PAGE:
by Elliott Abrams
"I say in front of you, Mr. President, that we have nothing to do with incitement against
It is unfortunate for the prospects of
And yet there are countless examples of pronouncements or actions by Abbas and other Palestinian leaders that suggest a glorification of violence and terrorism and undermine the belief that they seek peace. This very month, for example, Abbas publicly mourned the death of Mohammed Oudeh, mastermind of the 1972 Munich Olympics massacre: "The deceased was one of the prominent leaders of the Fatah movement and lived a life filled with the struggle, devoted effort, and the enormous sacrifice of the deceased for the sake of the legitimate problem of his people."
Abbas also told Arab journalists in
Why should Israelis, or Americans for that matter, believe his commitment to peace in English, when in Arabic he treats war as an acceptable option?
President Obama is well aware that popular incitement remains a thorn in the side of serious talks. In May, the President said that he had "mentioned to President Abbas in a frank exchange that it was very important to continue to make progress in reducing the incitement and anti-Israel sentiments that are sometimes expressed in schools and mosques and in the public square, because all those things are impediments to peace."
At a dinner for Abbas during his
If peace is our goal, such a response is deeply inadequate. Abbas should handle incitement by stopping it, not seeking committee meetings - and especially not by denying that incitement occurs in the first place. Of course, it's easy to see why, politically, Abbas and others in the PLO and Fatah leadership avoid confronting these organizations' long involvement in terrorism, but if they cannot do so, the chances for real peace are slim. A leadership whose maps do not even show an entity called Israel is unlikely to tell Palestinian refugees that it has given up their "right of return" or that their long-hoped-for Palestinian state within the 1967 borders will not include control of the Temple Mount in Jerusalem.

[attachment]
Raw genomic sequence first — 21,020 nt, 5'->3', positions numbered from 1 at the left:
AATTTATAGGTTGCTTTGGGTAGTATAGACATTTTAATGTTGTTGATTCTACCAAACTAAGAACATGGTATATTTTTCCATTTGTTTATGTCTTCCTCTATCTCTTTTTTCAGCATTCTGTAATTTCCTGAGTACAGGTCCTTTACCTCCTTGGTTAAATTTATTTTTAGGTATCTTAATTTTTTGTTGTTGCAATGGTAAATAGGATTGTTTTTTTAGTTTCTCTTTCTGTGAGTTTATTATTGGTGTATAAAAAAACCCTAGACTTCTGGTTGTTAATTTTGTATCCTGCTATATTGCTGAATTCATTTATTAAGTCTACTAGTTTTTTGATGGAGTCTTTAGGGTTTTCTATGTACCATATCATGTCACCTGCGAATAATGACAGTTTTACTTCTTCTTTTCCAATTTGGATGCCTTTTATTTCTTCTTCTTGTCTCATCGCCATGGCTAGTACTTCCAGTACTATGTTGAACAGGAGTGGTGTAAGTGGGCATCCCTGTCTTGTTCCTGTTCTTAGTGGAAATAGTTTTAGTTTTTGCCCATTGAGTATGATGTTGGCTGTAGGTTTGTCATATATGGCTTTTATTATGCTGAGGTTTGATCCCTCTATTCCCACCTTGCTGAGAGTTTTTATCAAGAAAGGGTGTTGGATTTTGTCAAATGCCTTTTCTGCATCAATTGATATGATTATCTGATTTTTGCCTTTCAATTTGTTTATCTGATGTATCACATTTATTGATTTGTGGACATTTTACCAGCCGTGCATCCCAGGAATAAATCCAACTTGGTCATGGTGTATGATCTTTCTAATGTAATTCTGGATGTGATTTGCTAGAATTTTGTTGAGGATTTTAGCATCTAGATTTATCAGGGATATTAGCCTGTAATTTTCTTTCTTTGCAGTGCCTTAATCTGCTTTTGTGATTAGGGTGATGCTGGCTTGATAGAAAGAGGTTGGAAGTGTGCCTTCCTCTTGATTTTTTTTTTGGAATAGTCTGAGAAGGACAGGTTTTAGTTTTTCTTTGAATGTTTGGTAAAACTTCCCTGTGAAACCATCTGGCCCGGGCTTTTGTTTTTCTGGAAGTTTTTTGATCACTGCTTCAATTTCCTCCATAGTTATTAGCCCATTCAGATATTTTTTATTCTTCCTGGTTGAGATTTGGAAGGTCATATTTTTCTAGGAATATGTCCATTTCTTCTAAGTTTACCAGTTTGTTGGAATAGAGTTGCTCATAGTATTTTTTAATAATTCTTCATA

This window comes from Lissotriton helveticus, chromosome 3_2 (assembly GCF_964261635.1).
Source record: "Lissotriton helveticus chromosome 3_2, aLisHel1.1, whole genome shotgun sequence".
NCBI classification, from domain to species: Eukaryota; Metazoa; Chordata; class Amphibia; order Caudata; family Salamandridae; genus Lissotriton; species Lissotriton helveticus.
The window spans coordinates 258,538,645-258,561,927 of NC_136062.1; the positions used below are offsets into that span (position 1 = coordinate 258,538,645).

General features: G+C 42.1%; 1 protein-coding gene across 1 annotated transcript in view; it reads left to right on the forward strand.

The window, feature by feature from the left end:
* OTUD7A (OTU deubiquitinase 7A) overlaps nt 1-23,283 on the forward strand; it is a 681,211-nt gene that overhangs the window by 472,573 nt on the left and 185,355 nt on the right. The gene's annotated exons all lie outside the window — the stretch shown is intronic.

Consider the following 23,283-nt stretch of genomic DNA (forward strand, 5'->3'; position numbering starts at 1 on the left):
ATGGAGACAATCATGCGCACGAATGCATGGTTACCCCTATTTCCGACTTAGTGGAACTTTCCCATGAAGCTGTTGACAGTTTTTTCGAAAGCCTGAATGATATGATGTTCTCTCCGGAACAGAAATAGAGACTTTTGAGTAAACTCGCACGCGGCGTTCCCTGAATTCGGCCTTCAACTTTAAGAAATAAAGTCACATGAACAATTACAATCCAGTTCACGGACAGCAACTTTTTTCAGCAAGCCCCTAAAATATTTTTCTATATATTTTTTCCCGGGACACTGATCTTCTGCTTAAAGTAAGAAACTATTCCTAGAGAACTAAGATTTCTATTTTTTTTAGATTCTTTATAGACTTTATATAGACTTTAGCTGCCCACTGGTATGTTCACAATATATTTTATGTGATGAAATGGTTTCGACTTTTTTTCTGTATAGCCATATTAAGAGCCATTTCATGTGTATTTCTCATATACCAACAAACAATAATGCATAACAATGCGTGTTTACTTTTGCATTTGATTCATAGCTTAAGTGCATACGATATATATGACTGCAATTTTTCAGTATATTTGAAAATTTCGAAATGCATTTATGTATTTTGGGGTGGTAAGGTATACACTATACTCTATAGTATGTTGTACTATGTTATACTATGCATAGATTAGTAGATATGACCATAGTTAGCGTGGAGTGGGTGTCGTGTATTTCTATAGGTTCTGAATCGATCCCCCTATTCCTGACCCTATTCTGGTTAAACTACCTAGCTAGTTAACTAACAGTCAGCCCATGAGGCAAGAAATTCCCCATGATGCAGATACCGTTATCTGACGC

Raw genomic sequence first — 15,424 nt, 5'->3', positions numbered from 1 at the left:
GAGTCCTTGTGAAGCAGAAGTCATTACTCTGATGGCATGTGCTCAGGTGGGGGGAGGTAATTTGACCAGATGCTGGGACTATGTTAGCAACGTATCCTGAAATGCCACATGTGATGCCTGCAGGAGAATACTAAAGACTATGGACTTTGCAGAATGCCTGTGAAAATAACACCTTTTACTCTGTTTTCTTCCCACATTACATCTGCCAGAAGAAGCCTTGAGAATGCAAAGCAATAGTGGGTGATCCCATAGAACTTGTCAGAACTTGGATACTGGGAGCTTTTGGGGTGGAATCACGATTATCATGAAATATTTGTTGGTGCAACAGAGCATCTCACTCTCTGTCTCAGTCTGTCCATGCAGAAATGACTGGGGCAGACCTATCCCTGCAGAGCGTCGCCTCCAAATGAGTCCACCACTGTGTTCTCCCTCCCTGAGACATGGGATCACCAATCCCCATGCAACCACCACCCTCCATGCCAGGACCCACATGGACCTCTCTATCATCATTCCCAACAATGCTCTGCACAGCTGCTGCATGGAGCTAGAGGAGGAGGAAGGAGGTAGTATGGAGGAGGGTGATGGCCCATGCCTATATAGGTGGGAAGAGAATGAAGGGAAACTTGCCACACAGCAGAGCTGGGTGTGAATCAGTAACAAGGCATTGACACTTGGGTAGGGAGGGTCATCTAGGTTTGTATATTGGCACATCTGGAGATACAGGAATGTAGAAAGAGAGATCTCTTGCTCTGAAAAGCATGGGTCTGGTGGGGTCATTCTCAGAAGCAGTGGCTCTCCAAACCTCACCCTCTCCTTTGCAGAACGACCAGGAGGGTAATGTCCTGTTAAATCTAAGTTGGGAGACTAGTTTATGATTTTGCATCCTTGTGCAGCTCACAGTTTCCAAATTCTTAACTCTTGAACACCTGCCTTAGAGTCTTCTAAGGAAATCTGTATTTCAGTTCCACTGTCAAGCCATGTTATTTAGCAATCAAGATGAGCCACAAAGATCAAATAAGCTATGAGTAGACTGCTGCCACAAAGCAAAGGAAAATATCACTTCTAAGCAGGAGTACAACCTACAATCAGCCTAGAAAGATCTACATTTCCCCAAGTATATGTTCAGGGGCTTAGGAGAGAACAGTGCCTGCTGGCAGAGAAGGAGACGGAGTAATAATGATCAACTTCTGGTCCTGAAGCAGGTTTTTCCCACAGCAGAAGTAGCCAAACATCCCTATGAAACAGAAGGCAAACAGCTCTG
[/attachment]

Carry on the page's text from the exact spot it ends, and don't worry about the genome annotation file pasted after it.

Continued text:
In fact, the critical insight achieved by the Bush administration was that the character of that state, and of Palestinian society, are more important than final borders in achieving and maintaining peace.
Is terrorism defended and glorified by the top officials? Are terrorists who murder children branded as heroes whom schoolchildren should admire? Is war with
Obama is right to keep raising this subject with Abbas, but Presidents have been raising it for years. As the Palestinian leadership never seems to pay any penalty for its words,
If the Obama administration is dedicated to a major peace effort in the coming year, the incitement issue should be at the top of its agenda. Because when direct negotiations do finally begin, the key test of Palestinian commitment to peace will not be what Abbas and his colleagues say to Americans in English, but what they say in Arabic to Palestinians - about
Elliott Abrams is a senior fellow at the Council on Foreign Relations.
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